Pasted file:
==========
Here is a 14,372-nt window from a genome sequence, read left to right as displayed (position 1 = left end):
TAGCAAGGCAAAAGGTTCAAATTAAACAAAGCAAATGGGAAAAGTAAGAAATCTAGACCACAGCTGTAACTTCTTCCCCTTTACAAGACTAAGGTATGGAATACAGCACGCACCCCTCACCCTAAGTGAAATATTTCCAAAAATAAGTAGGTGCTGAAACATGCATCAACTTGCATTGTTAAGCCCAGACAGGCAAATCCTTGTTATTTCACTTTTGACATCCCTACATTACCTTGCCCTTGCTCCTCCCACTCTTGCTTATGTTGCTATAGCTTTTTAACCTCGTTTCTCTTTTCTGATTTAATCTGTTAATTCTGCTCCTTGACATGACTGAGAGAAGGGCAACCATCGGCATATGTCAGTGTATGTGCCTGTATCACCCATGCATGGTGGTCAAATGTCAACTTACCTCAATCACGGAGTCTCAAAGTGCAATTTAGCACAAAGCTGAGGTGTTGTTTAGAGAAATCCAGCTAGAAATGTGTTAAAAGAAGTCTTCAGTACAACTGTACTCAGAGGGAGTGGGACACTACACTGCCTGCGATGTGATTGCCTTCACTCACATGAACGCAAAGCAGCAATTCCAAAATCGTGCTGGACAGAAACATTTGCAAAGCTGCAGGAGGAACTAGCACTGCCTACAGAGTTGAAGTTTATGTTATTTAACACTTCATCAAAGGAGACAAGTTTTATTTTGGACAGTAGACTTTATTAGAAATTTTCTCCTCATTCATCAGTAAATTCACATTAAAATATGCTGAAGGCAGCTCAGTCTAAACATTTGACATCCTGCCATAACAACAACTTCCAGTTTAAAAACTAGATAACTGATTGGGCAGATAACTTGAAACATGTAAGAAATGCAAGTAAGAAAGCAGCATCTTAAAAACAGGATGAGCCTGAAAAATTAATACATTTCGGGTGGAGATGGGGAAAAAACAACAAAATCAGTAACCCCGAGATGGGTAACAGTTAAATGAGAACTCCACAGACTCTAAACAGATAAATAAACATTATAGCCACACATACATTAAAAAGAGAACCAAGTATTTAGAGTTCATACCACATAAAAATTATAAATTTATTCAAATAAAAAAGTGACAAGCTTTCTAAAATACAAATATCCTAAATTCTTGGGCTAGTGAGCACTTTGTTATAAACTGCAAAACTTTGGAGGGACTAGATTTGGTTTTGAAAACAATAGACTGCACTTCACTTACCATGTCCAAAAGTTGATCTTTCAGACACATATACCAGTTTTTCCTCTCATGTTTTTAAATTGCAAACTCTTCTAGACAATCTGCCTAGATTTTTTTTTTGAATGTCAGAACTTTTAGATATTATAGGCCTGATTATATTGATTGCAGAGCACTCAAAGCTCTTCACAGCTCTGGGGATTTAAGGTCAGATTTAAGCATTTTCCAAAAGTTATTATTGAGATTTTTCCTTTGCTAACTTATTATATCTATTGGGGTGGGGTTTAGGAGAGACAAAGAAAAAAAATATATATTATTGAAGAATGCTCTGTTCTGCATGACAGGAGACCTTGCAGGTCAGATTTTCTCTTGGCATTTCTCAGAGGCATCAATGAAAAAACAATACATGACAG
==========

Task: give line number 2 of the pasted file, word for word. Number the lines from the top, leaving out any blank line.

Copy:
TAGCAAGGCAAAAGGTTCAAATTAAACAAAGCAAATGGGAAAAGTAAGAAATCTAGACCACAGCTGTAACTTCTTCCCCTTTACAAGACTAAGGTATGGAATACAGCACGCACCCCTCACCCTAAGTGAAATATTTCCAAAAATAAGTAGGTGCTGAAACATGCATCAACTTGCATTGTTAAGCCCAGACAGGCAAATCCTTGTTATTTCACTTTTGACATCCCTACATTACCTTGCCCTTGCTCCTCCCACTCTTGCTTATGTTGCTATAGCTTTTTAACCTCGTTTCTCTTTTCTGATTTAATCTGTTAATTCTGCTCCTTGACATGACTGAGAGAAGGGCAACCATCGGCATATGTCAGTGTATGTGCCTGTATCACCCATGCATGGTGGTCAAATGTCAACTTACCTCAATCACGGAGTCTCAAAGTGCAATTTAGCACAAAGCTGAGGTGTTGTTTAGAGAAATCCAGCTAGAAATGTGTTAAAAGAAGTCTTCAGTACAACTGTACTCAGAGGGAGTGGGACACTACACTGCCTGCGATGTGATTGCCTTCACTCACATGAACGCAAAGCAGCAATTCCAAAATCGTGCTGGACAGAAACATTTGCAAAGCTGCAGGAGGAACTAGCACTGCCTACAGAGTTGAAGTTTATGTTATTTAACACTTCATCAAAGGAGACAAGTTTTATTTTGGACAGTAGACTTTATTAGAAATTTTCTCCTCATTCATCAGTAAATTCACATTAAAATATGCTGAAGGCAGCTCAGTCTAAACATTTGACATCCTGCCATAACAACAACTTCCAGTTTAAAAACTAGATAACTGATTGGGCAGATAACTTGAAACATGTAAGAAATGCAAGTAAGAAAGCAGCATCTTAAAAACAGGATGAGCCTGAAAAATTAATACATTTCGGGTGGAGATGGGGAAAAAACAACAAAATCAGTAACCCCGAGATGGGTAACAGTTAAATGAGAACTCCACAGACTCTAAACAGATAAATAAACATTATAGCCACACATACATTAAAAAGAGAACCAAGTATTTAGAGTTCATACCACATAAAAATTATAAATTTATTCAAATAAAAAAGTGACAAGCTTTCTAAAATACAAATATCCTAAATTCTTGGGCTAGTGAGCACTTTGTTATAAACTGCAAAACTTTGGAGGGACTAGATTTGGTTTTGAAAACAATAGACTGCACTTCACTTACCATGTCCAAAAGTTGATCTTTCAGACACATATACCAGTTTTTCCTCTCATGTTTTTAAATTGCAAACTCTTCTAGACAATCTGCCTAGATTTTTTTTTTGAATGTCAGAACTTTTAGATATTATAGGCCTGATTATATTGATTGCAGAGCACTCAAAGCTCTTCACAGCTCTGGGGATTTAAGGTCAGATTTAAGCATTTTCCAAAAGTTATTATTGAGATTTTTCCTTTGCTAACTTATTATATCTATTGGGGTGGGGTTTAGGAGAGACAAAGAAAAAAAATATATATTATTGAAGAATGCTCTGTTCTGCATGACAGGAGACCTTGCAGGTCAGATTTTCTCTTGGCATTTCTCAGAGGCATCAATGAAAAAACAATACATGACAG